Electric vehicle power electronics: divergent approaches
Jun 18, 2015
The power electronics business as applied to electric vehicles is becoming so huge that very divergent approaches become viable. Chinese companies often concentrate on cost reduction of standard boxes. Indeed, Nissan, in a keynote speech at EVS28 in Korea recently specifically mentioned inverters as a target for cost and volume reduction but, as they said, it goes hand in hand with merging the inverter with other parts of the pure electric powertrain.
Mando of Korea told analysts IDTechEx that they see a trend to smaller, lighter, and cheaper. Their 3.3 kW on-board charger soon to be available will be one third of the size of the current 6.5 kW version. There is a market for standard boxes simply being cost reduced but it will not be the biggest value market in the years to come in the opinion of IDTechEx. Size and weight reduction are important and there are many other factors that must be considered by those seeking major market share of what will be a market of well over $100 million in 2025 in the estimation of IDTechEx.
Dr Achim Strass, Application Engineering Manager at Infineon, tells IDTechEx that he sees the primary trends in EV traction inverters as including wide bandgap semiconductors, double-sided cooling and making conformal shapes for in-wheel motors and for integration into other parts. Reducing cost and improved robustness are important. Inverters are becoming more complex, offsetting cost reduction, he advises. Sometimes the item actually purchased becomes more expensive.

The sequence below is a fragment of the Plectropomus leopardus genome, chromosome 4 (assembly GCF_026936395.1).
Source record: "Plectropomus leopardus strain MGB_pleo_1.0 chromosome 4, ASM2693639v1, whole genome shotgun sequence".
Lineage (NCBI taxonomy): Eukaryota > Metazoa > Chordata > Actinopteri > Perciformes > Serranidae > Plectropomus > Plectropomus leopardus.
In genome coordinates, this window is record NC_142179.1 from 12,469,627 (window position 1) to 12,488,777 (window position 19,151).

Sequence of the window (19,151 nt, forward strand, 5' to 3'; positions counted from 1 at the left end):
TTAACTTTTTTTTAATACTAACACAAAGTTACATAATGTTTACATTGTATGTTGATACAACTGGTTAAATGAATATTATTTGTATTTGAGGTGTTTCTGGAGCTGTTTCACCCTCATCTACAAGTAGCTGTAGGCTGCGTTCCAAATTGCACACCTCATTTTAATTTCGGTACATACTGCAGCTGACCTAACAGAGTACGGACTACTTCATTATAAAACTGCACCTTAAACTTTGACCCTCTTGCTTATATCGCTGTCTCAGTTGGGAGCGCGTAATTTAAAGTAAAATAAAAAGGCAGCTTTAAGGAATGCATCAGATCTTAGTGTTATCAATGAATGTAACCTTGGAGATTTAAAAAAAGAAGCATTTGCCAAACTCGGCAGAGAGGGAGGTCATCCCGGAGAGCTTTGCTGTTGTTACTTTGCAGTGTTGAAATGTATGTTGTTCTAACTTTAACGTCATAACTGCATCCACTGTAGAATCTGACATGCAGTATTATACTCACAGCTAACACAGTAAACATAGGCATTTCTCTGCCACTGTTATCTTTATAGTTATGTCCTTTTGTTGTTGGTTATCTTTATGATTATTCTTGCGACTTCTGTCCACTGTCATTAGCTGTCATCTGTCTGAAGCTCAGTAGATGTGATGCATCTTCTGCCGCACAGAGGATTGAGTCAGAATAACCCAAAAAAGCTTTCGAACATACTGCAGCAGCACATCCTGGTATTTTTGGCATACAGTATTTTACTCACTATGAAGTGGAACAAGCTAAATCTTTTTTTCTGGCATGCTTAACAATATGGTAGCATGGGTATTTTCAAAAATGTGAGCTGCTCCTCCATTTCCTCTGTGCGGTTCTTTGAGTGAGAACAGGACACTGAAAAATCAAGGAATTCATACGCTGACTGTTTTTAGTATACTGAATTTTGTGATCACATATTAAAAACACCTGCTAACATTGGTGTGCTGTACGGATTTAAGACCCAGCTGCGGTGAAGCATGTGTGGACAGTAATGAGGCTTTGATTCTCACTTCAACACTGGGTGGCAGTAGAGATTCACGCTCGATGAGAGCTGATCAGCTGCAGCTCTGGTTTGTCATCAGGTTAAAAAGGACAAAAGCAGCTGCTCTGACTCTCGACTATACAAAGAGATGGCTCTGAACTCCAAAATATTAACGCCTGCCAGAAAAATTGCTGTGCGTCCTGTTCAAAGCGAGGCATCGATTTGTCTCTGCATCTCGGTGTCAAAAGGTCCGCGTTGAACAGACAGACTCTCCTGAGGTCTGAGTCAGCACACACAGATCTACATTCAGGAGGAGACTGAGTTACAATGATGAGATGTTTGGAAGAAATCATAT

Accordingly, he says traction inverters will continue to be the third most important item of cost of an electric vehicle, increasing as a percentage when there is a move from one motor to more per vehicle. Sevcon agrees. Its Scott Sangsoon Youn, Representative Director Korea, tells IDTechEx that they do the four inverters for a sports car that has four Yasa Motors per vehicle and they certainly see a trend to more than one motor per vehicle increasing the inverter market faster than the growth rate of the e-vehicle business. Continental, in its Zytec division, has inverters that now approach the weight and cost of the motor, the two being integrated, another trend increasingly encountered.
Dr Peter Harrop, Chairman of IDTechEx and leader of the team producing the new IDTechEx report, Power Electronics for Electric Vehicles 2015-2025 says,
"Those seeking much more than cost reduction will gain leadership. Infineon, Hitachi, Sumitomo Electric and Panasonic address such needs as power electronics integrated into transmissions and in-wheel motors in a uniquely efficient, compact, reliable and safe manner. They try to be first to dispense with water cooling at an ever higher power level thanks to new components and better design. The benefits of using the new components such as supercapacitors and SiC semiconductors intelligently are impressive, including significantly increasing the range of pure electric vehicles. Savvy suppliers are already wrestling with what the even later wave of new components can offer such as lithium-ion capacitors and GaN semiconductors. Free market suppliers in China will have to follow. Otherwise their customers will increasingly freeze them out as with the in-wheel motors of the best-selling pure electric bus in the world, the K9 from BYD of China which makes its own key parts. Suppliers must also serve increasingly diverse needs such as extremely low weight for aircraft and the marine grade products needed at sea".
He also mentioned an end game of "components-in-a-box" becoming load-bearing structural electronics replacing dumb metal and plastic mechanical parts in vehicles as explained and forecasted in the IDTechEx report, Structural Electronics 2015-2025.
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